tle, as the steerage is largely given up
to cargo. Coming from the other side
the case is reversed. Then the entire
steerage is occupied by passengers, with
the result in rough weather that the ves
sel will often roll her lee rail almost Tin
der.—New York Recorder.
Behind the Scenes.
I got back of the scenes in a Detroit
family not long ago, and 1 have ever
since been cogitating as to whether it is
not better to be self respectful than to
have undue pride. This family was
keeping up appearances at the cost of
real comfort. It occupies an excellent
social position, which it has held for
years, but the family income is not 6uch
as to make it easy to be both presentable
and well fed.
As a consequence, while a dinner is
now and then given to friends the fam
ily fare is very scanty, and while there
is good clothing to wear for state occa
sions, this is carefully preserved, and
when no one is about shabbiness is the
rule. It seems to me that it is wiser and
more dignified for one to accept his cir
cumstances as they come to him, and not
attempt to lead a $10,000 life on a $2,000
Income.—Detroit Free Press.
Til* 'Ijrpewrllwr rouaner.
Among small inventions is an app»
ratas for cleansing the type in typewrit
ers. It consists of a revolving brush
that can be attached to the machine,
and which operates parallel with the
typo bars. The type is not only cleansed,
but polished, and the work is said to be
more quickly accomplished than by the
•ordinary hanlbrash method.-
4 Shrewd Young Man OhooMa An
fair but the Expensive One.
A young man came to this city some
time ago with no capital, but with an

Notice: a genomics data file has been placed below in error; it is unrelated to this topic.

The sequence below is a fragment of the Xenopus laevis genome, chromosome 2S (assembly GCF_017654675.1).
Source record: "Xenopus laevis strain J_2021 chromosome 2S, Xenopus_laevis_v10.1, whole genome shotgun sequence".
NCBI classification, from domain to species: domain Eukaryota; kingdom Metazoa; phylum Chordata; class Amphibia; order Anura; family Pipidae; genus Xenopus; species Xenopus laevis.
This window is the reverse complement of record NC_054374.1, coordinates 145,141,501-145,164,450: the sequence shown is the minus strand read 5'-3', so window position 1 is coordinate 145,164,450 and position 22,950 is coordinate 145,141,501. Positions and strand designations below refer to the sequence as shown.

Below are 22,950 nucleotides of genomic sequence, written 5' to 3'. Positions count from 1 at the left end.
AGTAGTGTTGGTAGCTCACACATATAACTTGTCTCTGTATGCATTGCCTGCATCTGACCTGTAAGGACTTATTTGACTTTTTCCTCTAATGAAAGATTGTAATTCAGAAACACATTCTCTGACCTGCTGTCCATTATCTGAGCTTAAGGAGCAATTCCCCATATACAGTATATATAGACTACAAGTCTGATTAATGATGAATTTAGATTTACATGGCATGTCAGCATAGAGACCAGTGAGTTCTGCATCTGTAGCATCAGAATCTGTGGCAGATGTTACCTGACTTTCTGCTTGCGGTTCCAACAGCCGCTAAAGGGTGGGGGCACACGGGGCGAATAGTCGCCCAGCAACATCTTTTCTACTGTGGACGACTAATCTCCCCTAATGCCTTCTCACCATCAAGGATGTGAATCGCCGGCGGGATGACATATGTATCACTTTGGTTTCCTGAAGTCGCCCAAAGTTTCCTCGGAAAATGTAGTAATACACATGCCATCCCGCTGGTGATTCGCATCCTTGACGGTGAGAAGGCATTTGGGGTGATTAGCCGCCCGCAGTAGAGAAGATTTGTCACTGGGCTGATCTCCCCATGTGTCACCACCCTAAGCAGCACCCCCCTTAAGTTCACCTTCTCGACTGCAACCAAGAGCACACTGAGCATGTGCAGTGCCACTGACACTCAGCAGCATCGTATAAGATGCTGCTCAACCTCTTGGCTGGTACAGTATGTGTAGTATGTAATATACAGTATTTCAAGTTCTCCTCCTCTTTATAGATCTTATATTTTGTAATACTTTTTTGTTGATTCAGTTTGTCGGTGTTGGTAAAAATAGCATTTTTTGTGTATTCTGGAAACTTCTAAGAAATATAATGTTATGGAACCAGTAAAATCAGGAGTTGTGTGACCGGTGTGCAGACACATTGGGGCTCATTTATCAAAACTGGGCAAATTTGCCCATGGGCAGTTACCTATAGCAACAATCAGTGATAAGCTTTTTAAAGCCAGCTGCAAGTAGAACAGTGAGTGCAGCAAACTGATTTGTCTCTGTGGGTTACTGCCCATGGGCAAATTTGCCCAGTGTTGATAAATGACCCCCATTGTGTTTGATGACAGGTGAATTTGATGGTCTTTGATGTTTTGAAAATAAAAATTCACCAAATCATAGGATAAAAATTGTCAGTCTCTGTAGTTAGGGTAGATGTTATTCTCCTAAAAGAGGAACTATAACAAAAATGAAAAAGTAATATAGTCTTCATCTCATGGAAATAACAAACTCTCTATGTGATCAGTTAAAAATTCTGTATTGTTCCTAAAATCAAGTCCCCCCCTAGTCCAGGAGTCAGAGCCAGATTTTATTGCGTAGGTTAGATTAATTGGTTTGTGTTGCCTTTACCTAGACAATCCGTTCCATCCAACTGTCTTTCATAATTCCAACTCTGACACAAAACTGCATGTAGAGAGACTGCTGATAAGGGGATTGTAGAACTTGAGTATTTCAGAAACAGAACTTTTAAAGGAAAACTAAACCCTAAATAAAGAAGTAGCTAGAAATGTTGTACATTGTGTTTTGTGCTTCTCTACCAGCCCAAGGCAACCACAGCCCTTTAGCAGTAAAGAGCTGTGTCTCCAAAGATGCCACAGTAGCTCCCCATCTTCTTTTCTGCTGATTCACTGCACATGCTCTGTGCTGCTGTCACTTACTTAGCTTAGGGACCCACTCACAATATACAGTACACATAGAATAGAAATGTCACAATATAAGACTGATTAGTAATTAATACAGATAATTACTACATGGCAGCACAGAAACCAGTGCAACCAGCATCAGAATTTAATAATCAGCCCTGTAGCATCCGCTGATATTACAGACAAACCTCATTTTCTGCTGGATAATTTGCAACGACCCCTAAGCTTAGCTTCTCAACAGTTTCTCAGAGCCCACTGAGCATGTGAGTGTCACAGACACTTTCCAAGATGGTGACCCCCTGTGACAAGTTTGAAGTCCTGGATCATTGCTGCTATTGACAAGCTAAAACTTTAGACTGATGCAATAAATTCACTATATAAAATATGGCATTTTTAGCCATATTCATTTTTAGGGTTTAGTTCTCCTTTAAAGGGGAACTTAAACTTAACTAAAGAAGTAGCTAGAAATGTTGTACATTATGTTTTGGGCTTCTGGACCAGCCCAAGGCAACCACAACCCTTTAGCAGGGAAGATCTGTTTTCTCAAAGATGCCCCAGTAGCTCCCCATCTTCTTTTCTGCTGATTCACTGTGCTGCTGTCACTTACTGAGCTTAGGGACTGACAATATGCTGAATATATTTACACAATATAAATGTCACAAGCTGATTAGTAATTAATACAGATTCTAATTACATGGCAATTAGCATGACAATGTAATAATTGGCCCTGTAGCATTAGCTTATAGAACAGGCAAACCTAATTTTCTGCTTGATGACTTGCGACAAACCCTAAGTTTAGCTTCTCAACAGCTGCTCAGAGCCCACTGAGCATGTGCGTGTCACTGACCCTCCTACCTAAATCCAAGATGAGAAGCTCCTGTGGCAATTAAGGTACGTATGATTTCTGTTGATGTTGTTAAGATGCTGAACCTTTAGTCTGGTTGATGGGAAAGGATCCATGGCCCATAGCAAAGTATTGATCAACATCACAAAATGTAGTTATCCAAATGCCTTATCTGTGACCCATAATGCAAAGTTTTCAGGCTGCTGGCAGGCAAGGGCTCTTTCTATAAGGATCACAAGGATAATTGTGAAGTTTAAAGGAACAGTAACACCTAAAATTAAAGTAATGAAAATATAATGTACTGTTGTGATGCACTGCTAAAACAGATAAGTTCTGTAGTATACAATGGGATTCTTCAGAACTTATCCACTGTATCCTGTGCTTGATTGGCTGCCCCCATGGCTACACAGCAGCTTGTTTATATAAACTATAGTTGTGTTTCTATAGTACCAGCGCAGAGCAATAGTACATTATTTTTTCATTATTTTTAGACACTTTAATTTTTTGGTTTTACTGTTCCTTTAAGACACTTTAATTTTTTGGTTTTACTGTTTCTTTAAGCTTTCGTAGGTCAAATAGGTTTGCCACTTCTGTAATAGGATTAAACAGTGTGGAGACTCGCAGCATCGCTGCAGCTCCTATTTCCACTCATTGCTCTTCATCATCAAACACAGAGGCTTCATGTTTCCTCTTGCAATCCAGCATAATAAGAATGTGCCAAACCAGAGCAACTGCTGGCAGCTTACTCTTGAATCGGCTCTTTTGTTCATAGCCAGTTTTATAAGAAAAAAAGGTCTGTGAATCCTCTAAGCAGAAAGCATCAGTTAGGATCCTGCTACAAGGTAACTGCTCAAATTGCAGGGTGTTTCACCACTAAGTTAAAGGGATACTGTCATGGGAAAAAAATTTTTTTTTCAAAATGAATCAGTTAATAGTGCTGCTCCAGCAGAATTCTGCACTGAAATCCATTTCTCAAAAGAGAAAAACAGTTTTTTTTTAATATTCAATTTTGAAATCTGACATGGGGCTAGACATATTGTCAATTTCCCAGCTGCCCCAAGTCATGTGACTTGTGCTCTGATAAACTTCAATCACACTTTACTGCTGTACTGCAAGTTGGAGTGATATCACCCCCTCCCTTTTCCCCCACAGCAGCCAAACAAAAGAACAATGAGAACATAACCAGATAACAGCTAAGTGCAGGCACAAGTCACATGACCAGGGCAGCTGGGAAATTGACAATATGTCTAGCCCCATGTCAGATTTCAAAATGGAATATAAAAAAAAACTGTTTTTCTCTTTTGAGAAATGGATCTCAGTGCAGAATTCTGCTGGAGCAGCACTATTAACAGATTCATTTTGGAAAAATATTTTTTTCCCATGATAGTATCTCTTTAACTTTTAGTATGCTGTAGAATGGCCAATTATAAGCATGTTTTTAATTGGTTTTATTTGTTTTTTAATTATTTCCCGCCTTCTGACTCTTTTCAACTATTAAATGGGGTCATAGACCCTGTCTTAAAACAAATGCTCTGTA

experienced and expert knack of getting
rid of money. Ho brought letters in
troducing him to the favorable attention
of several rich and influential New York
business men. His relatives in the west
—persons of good social standing and
some means—were very glad to grant
such courtesies to liiin in consideration
of his departure from their immediate
neighborhood. IIo hud proved an ex
pensive indulgence for them.
One of the gentlemen upon whom the
young man called
The young man was not thin skinned,
and this letter did not offend him. He
smiled as he read the closing sentence,
and stepping into the office of a friendly
broker, lie penned the following note:
RESPECTED Snt—Accept my cordial thanks
for your kindness. Of the two alternatives
that you sugRcst I am obliged to accept tho
latter. I shall ceaso drawing checks on your
bank. With kindest regards, etc.
The kind hearted bank president was
somewhat nonplussed by this reply, .and
he showed the note to his cashier. That
practical functionary looked over his
gold rimmed glasses at his superior and
said: "Umpli! well, that is pretty slick.
got. rid of him cheaper
than 1 t.hm' von would."—New York
What Vertigo Comes From.
One of the principal causes of the
more serious forms of vertigo, or dizzi
ness, is a diseased condition of the in
most portion of the ear, the labyrinth.
greater or less severity may
whatever disturbs the blood
within the labyrinth or
in the middle ear. Similar effects are
also produced by false impressions re
ceived through the eye, or through the
sense of touch, and by disease of the
Since the great nerve which goes to
the stomach is at its cerebral center inti
mately associated with the auditory
nerve, disturbance of the stomach may
cause the vertigo, and ou the other hand,
a disturbance of the auditory nerve may
occasion nausea or vomiting. Vertigo
is sometimes brought on by paralysis of
a single muscle of the eye, or even by
the temporary weakness of an overtaxed
The form of vertigo now known as
"Meniere's disease" is that form which
the famous Dean Swift suffered, and
under which he often appeared like a
staggering drunkard. The patient on
rising in the morning feels as if the
room were whirling round, or as if he
were floating or sinking. Sometimes he
falls when attacked, but he never loses
consciousness. There are noises—some
times quite loud—in the ear and more